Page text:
While the historical context that is so lucidly described in the introduction to this translation is fascinating in itself, the rule resonates with a disciplined approach to spiritual development in a communal setting. Placed in an appropriate historical context the "rule" is remarkable for its attention to physical and spiritual detail in the structured life of a monastery. Anyone interested in monasticsm or church history will be well rewarded by reading this.
Benedict, having dropped out of university because he viewed the life there as degenerated, goes into the bush and makes his abode in a crack in the side of a mountain. Upon coming out he writes the moral code for the next 1,400 years! This is that code or set of rules.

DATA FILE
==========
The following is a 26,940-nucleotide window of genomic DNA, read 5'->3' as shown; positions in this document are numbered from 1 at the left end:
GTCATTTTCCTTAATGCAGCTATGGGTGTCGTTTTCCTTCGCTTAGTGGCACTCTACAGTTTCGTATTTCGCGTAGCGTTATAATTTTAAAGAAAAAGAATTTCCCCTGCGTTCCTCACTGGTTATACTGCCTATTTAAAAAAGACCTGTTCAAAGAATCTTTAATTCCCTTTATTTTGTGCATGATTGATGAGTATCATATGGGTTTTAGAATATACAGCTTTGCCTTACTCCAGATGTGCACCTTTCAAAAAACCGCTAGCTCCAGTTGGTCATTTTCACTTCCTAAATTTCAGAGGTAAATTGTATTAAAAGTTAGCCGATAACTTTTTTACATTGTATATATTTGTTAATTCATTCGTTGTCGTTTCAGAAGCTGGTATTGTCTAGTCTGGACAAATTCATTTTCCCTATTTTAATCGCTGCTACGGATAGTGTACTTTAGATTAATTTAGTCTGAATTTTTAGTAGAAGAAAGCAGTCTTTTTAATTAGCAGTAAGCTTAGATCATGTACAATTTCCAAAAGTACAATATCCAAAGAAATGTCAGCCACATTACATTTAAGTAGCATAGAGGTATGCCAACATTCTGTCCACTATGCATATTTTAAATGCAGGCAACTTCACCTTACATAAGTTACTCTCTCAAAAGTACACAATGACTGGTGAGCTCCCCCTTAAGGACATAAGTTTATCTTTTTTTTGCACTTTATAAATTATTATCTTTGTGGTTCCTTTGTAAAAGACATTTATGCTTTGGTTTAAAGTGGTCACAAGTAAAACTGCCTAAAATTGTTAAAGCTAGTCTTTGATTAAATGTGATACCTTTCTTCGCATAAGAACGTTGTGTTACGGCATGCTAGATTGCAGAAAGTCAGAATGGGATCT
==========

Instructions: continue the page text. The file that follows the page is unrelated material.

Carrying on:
Some of the book is dry - namely the end of it which goes over seating arangements for meals and other architectural details but the historical end of it is interesting and so are his guidelines for clean living in a monastic setting (which one can employ almost anywhere with the right focus).